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Beer-Lambert Law

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  • April 2013
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Beer-Lambert Law
Gabe Garrison & Paige England
Buffalo High School

Abstract

In this lab, the Beer-Lambert Law is tested by using a spectrophotometer. This is a quick and easier way to determine the concentration of a solution.

Keywords: Beer-Lambert Law, Spectrophotometer, concentration

Beer-Lambert Law

The Beer-Lambert-Law states that there is a direct correlation between the concentration of the absorbing molecule, the distance the light travels, and the degree to which the molecules absorb light. It states that: A=a (lambda) bc (A equals total absorbance), a (lambda) is the absorptive coefficient, b is the distance the light travels through the substance and c is the concentration. It is possible to determine the concentration of a solution using a spectrophotometer. It has two advantages: capable of transmitting monochromatic light through a solution and it allows for a standard paralength (b) for all tested samples. By standardizing the distance light travels (b) and limiting the light exposure to a single wavelength, concentration can be determined experimentally. Method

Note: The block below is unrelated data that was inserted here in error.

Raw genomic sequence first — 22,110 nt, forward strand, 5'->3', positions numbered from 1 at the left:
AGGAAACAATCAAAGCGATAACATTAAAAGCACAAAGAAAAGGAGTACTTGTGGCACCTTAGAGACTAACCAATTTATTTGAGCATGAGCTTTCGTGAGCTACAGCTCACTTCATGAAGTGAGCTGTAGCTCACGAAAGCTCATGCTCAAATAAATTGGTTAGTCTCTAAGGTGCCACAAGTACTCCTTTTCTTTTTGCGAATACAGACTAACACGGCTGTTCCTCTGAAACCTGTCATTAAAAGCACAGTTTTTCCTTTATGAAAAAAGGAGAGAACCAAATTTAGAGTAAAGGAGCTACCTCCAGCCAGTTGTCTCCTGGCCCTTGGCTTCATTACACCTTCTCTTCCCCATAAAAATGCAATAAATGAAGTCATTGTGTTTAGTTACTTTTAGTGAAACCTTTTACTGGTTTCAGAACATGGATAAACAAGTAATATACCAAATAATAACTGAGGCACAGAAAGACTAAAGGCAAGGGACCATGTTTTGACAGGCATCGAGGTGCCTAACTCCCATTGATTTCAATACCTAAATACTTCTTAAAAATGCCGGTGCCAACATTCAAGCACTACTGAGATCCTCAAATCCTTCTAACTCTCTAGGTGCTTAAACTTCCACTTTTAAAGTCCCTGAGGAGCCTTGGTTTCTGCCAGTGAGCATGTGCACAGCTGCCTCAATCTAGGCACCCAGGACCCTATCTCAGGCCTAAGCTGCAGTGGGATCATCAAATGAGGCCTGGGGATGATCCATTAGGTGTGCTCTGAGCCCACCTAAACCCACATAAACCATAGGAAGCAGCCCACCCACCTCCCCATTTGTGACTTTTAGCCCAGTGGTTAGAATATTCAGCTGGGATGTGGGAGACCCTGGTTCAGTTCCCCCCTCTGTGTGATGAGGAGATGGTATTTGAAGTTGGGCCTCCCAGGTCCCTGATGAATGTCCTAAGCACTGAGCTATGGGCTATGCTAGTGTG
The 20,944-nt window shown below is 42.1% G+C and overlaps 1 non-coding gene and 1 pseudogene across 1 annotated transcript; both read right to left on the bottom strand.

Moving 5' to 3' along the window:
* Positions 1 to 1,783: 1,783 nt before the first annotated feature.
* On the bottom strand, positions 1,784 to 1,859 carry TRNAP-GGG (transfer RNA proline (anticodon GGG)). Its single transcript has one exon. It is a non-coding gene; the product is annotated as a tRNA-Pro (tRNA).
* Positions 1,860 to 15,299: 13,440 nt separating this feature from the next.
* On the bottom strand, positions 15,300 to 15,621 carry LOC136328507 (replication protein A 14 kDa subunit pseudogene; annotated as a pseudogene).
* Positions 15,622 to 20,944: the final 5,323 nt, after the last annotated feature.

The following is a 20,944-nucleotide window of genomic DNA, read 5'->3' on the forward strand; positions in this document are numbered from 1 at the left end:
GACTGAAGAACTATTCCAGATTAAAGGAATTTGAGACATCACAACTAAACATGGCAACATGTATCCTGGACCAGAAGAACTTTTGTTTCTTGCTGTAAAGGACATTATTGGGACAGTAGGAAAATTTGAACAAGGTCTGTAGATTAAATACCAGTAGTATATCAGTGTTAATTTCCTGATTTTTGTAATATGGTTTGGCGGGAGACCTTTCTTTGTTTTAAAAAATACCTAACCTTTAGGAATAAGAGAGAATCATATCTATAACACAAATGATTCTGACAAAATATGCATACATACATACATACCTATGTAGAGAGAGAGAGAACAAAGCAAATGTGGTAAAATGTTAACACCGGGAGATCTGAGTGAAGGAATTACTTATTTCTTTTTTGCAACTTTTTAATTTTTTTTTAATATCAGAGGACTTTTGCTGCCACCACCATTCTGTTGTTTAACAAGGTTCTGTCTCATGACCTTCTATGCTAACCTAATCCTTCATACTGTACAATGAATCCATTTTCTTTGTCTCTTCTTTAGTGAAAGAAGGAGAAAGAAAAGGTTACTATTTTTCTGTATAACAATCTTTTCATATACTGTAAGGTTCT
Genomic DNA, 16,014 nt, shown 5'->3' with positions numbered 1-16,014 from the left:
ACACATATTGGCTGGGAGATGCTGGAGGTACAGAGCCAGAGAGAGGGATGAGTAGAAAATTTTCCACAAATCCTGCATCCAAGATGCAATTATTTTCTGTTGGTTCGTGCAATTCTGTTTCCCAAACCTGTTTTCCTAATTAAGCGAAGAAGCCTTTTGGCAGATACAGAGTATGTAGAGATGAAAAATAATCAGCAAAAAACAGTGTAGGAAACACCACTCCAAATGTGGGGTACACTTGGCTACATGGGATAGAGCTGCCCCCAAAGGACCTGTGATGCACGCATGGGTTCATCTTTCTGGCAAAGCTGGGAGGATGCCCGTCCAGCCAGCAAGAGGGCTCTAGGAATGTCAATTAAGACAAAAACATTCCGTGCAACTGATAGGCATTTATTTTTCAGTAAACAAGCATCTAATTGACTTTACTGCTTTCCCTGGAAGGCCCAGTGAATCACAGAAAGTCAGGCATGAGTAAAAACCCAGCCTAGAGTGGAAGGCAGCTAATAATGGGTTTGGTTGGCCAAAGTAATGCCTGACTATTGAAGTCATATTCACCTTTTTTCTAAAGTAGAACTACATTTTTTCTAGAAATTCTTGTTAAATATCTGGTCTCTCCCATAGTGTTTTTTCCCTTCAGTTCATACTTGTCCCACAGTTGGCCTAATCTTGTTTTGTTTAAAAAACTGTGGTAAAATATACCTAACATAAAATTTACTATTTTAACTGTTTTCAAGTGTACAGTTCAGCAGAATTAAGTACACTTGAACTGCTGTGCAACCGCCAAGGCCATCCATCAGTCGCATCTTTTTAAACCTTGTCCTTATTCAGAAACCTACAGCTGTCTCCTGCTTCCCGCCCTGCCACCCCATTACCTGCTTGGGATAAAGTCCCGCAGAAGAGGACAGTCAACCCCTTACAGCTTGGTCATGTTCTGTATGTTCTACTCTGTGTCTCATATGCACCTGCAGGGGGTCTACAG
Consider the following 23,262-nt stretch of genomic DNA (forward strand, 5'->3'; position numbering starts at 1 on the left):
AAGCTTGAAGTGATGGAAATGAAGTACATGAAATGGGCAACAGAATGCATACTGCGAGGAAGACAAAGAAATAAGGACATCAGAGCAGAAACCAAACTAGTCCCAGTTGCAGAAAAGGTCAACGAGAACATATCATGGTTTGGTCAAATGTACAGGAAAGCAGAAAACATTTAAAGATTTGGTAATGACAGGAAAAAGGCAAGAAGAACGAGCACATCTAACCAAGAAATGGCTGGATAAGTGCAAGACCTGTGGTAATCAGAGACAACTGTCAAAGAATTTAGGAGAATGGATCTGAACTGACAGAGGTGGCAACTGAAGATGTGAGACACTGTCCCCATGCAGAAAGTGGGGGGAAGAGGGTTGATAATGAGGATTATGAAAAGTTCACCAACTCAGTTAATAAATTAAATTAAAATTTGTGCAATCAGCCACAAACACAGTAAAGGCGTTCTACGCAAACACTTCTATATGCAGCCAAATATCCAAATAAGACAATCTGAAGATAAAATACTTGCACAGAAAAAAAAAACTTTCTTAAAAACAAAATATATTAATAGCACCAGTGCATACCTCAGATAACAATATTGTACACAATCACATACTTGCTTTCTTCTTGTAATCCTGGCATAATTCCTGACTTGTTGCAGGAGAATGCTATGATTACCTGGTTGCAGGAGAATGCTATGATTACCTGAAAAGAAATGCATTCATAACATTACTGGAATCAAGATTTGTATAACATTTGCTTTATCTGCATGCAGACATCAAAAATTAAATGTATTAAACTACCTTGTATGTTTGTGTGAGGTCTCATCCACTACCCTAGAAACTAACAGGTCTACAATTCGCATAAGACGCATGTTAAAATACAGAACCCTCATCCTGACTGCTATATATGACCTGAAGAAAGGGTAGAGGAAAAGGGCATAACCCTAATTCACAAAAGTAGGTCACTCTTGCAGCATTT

Participants

The participants in this activity were the students of the Buffalo High School Biochemistry class.

Materials

In this experiment, the materials used were 0.1M ferric Chloride Solution, ascorbic acid, 10 phenanthroline solution, acetate buffer solution, 100mm test tubes, spectrophotometer, cuvettes, 5mL volumetric pipettes, droppers, 1mL volumetric pipettes, safety goggles, rubber gloves, and aprons. Procedure

Label six test tubes (1 through 5 and B for blank). A series of 5 test solutions of Ferric Chloride are made by serial dilution. Dilute 1Ml of the stock Ferric Chloride to 10 mL with de-ionized water to make a 0.01M solution. Place 1mL of the 0.01M Ferric Chloride solution in the first test tube...